Fourth generation of computer

Fourth Generation of Computer

The computers made in the fourth generation were based upon the microprocessor, which was the extended version of the third generation of computers. These computers used VLSI circuits, and the time period of this generation was 1971 to 1980. On a single chip, VLSI and LSI techniques are contained by a microprocessor to pack millions of transistors. VLSI short for Very Large-Scale Integration, and LSI stands for Large Scale Integration. In modern times, the speed and memory of computers have enhanced drastically while the cost and size have dramatically decreased.

The characteristics of the fourth generation of computers was that associated with the process of creating an integrated circuit (IC) with the help of combining many transistors into a single chip because these computers used the VLSI technology. For instance, due to the technology used to build fourth-generation computers, they came with various features such as more versatile, large primary storage capacity, excellent in speed and reliability, portable, very compact and small, etc.

In this generation, computers have become more popular as they are sold at the lowest price. Additionally, the personal computer (PC) revolution also developed because of the features of fourth generation computers. The below image is an instance of the microprocessor.

Fourth Generation of Computer

The first processor was Intel 4004 that was built on a single silicon chip, which was built in 1971 and included 2,300 transistors. It gave a new rise to the generation of a computer whose lineage would be continued in the present. In 1981, IBM chose the Intel Corporation as the builder of the microprocessor (the Intel 8086) for IBM’s new machine, the IBM-PC. Around 240,000 additions per second can be executed by the new IBM machine, the IBM-PC. However, in terms of speed, this computer was much slower as compared to the computers in the IBM 360 family. But it became the reason to grow the personal computer market and its cost was only $4,000 in today’s dollars.

Later in 1996, the PC, Intel Corporation’s Pentium Pro was very fast in speed; it had the capability of executing 400,000,000 additions per second, which was approx 210,000 times fast comparing to the ENIAC-the workhorse of World War II. The cost of the machine is only $4,400 in dollars.

In modern times, all computers are basin on microprocessor technology. The manufacturing of chips is not costly. Memory chips and processor chips both are different; memory chips are used for dynamic RAM (random access memory), and processor chips are used as a central processor. The millions of transistors are used in both kinds of chips (Memory and processor chips). The chips can be available in the future through which memory and processor chips can be combined on a single silicon die.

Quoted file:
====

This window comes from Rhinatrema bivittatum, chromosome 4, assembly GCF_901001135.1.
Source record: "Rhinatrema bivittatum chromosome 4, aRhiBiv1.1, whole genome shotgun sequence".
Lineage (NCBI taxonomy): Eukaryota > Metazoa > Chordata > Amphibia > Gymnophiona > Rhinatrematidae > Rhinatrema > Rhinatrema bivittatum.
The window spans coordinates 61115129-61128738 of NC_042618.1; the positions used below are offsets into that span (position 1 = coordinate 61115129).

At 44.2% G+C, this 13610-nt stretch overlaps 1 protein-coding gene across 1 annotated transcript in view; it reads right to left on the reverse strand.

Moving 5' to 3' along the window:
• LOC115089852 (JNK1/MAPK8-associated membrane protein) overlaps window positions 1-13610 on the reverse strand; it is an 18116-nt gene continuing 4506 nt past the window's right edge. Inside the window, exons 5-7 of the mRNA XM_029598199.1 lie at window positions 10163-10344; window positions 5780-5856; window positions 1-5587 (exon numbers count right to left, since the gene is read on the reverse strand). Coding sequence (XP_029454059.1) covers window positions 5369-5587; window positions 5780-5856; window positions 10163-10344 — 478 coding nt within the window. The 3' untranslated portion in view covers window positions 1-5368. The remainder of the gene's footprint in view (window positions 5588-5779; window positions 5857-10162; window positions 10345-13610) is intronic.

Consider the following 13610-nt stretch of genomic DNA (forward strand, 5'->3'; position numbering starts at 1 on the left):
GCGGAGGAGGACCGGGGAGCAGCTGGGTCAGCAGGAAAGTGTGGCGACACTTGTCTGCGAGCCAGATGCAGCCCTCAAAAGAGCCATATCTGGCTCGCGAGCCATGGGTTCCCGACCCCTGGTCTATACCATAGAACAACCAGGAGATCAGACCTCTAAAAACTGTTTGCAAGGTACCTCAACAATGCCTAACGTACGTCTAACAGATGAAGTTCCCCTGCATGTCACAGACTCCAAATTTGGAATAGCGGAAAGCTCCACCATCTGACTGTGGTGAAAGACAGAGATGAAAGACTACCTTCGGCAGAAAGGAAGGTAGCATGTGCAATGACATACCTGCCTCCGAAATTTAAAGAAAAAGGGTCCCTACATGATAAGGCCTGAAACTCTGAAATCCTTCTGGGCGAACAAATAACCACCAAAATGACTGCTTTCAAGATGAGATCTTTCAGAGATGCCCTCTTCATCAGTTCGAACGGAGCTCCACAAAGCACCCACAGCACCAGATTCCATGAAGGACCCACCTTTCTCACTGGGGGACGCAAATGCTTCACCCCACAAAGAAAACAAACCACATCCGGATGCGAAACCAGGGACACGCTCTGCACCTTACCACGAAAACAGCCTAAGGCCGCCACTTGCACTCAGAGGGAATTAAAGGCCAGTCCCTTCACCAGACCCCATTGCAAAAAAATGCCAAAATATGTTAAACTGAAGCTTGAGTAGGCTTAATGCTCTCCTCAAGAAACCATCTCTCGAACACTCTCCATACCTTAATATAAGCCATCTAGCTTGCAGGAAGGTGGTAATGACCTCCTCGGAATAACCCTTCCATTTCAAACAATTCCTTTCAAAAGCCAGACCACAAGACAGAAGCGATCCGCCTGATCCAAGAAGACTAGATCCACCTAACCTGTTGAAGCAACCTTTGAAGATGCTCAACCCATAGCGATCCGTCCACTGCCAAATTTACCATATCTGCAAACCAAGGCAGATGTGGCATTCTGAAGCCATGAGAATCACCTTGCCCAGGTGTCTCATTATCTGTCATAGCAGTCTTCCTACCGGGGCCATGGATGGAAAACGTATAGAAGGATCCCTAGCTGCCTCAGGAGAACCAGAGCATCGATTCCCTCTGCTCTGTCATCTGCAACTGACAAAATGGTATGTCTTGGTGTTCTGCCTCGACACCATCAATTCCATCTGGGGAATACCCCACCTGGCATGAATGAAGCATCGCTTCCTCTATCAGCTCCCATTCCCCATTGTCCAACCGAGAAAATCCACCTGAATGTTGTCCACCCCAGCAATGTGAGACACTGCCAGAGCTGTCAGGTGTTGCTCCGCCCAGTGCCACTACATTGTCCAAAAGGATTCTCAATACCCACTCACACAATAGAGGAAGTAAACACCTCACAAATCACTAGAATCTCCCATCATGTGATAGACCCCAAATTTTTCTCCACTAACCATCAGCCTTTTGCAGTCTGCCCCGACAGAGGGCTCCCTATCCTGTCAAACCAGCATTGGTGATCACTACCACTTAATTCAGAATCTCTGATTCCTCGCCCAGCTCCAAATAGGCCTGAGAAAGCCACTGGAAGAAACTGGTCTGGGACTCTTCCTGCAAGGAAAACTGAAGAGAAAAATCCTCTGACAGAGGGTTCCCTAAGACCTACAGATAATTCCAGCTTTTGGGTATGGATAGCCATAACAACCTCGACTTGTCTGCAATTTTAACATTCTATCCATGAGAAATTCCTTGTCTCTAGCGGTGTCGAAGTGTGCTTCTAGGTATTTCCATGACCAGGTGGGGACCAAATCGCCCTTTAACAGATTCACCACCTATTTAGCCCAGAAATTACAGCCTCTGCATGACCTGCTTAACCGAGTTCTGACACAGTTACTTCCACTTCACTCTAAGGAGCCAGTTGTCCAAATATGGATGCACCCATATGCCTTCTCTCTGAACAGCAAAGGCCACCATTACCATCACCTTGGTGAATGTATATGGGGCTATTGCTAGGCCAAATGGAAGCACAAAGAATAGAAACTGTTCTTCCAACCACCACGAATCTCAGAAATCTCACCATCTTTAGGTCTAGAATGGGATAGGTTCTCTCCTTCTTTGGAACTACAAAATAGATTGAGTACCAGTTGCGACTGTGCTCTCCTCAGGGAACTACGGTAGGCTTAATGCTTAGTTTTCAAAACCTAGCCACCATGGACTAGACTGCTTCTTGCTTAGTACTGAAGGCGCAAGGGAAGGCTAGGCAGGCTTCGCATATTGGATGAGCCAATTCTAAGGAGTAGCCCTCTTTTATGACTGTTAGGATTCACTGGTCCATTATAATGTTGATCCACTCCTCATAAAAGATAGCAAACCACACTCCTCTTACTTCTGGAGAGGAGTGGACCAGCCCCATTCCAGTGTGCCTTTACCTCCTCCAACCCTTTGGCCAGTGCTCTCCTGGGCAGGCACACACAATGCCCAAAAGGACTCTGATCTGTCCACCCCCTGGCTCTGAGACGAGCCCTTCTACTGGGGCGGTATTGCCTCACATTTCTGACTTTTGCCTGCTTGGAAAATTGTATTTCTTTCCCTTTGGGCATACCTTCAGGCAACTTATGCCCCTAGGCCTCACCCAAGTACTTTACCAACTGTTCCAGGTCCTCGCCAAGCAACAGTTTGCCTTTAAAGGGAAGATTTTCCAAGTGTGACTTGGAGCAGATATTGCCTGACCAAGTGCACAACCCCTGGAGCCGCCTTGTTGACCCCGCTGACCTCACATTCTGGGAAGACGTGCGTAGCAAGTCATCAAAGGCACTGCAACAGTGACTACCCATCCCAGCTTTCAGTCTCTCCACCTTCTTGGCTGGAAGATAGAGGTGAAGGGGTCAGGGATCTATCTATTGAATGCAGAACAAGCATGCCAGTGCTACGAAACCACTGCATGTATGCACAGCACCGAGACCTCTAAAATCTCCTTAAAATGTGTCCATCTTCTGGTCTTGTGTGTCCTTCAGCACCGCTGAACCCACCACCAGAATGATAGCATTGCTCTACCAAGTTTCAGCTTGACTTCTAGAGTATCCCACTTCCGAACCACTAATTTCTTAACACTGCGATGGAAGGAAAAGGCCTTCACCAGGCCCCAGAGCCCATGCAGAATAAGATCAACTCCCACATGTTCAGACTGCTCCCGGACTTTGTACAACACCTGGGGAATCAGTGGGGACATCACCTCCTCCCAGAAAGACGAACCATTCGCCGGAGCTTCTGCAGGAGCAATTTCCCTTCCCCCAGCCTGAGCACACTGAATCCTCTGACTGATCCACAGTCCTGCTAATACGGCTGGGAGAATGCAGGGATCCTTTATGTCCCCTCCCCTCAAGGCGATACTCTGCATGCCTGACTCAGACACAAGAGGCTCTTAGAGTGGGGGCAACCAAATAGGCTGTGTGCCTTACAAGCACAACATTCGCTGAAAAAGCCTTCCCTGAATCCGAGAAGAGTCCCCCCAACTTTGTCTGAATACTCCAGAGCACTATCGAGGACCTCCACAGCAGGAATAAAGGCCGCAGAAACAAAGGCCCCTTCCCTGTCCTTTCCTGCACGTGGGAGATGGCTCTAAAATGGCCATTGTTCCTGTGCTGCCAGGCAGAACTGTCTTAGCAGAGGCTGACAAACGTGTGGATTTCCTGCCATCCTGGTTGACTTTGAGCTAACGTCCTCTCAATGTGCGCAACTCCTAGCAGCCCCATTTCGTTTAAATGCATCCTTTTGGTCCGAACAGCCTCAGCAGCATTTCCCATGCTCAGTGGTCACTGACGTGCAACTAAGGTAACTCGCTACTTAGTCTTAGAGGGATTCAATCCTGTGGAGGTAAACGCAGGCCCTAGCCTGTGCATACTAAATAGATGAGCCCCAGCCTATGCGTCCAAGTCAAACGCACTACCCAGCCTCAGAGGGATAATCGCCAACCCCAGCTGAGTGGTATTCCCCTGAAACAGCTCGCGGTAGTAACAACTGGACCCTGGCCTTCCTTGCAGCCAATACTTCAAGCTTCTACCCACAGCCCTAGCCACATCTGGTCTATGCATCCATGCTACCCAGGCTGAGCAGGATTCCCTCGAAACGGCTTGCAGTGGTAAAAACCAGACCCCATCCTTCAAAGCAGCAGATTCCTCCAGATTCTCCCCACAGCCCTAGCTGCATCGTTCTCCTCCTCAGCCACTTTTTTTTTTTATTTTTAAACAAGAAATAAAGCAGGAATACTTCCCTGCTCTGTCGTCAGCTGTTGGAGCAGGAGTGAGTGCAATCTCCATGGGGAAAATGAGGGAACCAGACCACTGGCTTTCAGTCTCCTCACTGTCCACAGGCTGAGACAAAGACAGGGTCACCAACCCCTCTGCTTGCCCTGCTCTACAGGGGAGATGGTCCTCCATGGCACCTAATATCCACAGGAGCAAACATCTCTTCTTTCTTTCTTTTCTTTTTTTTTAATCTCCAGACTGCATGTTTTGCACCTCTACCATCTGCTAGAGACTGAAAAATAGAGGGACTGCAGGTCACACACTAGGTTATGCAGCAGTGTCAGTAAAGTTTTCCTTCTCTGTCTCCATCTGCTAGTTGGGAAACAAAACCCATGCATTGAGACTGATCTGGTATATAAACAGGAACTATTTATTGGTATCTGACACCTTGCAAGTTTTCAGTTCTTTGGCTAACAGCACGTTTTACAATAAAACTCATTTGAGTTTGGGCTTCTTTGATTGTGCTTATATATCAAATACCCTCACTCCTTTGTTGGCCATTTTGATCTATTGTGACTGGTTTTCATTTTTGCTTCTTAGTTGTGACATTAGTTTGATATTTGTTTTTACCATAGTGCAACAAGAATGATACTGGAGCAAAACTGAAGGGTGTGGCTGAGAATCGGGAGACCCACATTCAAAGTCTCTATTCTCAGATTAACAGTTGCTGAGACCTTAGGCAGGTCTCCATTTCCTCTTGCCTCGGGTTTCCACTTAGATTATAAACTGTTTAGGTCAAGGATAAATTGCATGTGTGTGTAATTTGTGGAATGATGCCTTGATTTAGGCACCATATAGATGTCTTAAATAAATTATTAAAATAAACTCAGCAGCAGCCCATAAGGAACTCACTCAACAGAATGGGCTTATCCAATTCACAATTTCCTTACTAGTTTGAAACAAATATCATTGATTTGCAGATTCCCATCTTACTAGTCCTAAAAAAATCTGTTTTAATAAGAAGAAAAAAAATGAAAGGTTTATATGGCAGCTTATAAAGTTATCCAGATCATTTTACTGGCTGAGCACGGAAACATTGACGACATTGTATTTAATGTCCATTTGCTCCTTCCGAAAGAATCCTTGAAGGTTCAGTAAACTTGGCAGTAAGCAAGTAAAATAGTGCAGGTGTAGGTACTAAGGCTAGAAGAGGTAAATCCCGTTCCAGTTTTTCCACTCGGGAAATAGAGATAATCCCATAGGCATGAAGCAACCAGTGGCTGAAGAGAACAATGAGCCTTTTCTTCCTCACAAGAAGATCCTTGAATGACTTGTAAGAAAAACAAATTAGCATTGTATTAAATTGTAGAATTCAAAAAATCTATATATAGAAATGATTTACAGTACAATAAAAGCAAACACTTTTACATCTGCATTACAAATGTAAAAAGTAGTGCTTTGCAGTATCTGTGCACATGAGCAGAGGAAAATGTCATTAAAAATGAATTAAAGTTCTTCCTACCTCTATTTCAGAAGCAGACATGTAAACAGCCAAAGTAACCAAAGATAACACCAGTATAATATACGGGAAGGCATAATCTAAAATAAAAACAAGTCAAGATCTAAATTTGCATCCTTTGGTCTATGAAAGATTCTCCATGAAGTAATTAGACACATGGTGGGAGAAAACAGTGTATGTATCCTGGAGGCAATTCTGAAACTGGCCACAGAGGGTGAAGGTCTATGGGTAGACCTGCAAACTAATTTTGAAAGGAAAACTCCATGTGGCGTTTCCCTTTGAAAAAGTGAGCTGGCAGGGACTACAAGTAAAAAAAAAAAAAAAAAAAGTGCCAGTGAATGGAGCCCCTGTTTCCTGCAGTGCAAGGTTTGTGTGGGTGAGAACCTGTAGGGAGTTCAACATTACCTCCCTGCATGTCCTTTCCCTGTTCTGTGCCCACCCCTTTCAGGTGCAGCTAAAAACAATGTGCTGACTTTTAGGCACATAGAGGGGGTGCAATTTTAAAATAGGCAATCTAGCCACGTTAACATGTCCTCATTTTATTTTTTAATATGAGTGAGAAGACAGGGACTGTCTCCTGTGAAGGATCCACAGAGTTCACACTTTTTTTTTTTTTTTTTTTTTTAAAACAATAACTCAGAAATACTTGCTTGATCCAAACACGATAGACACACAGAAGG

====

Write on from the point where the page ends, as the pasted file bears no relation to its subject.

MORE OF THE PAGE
Due to a lot of transistors can be concentrated in a very small place, Superscalar, cached and pipelined microprocessors became popular that allowed scientists to exploit instruction-level parallelism with the help of instruction pipelines along with designs, which made it capable of executing more than one instruction at a time (called superscalar). Also, scientists became capable of designing these single-chip processors with onboard memory, which is known as a cache. The Intel Pentium Pro PC was known as for pipelined, cached, superscalar microprocessor.

Also, the use of parallel processors has increased during this period. In order to results in parallel, these machines integrate multiple processors in different ways. Now, they are used for file servers and as well as databases; however, they have also been used for scientific computations. They still may not lend themselves various problems to a parallel solution and very hard to program because they are not as universal as uniprocessors.

It has been said that if there had improvements in the airline industry at the same rate as the computer industry, one could travel from New York to San Francisco in 5 seconds for 50 cents. The performance of microprocessors was improving at a rate of 55 percent per year in the late 1990s. If that improvement not stops and does continue, it will be right to say that at the dawn of the twenty-first century, in Silicon Valley, all the computing power of all the computers could be possessed with the help of a single microprocessor. Some other examples of fourth generation computers are included: IBM 4341, DEC 10, STAR 1000 and PUP 11.

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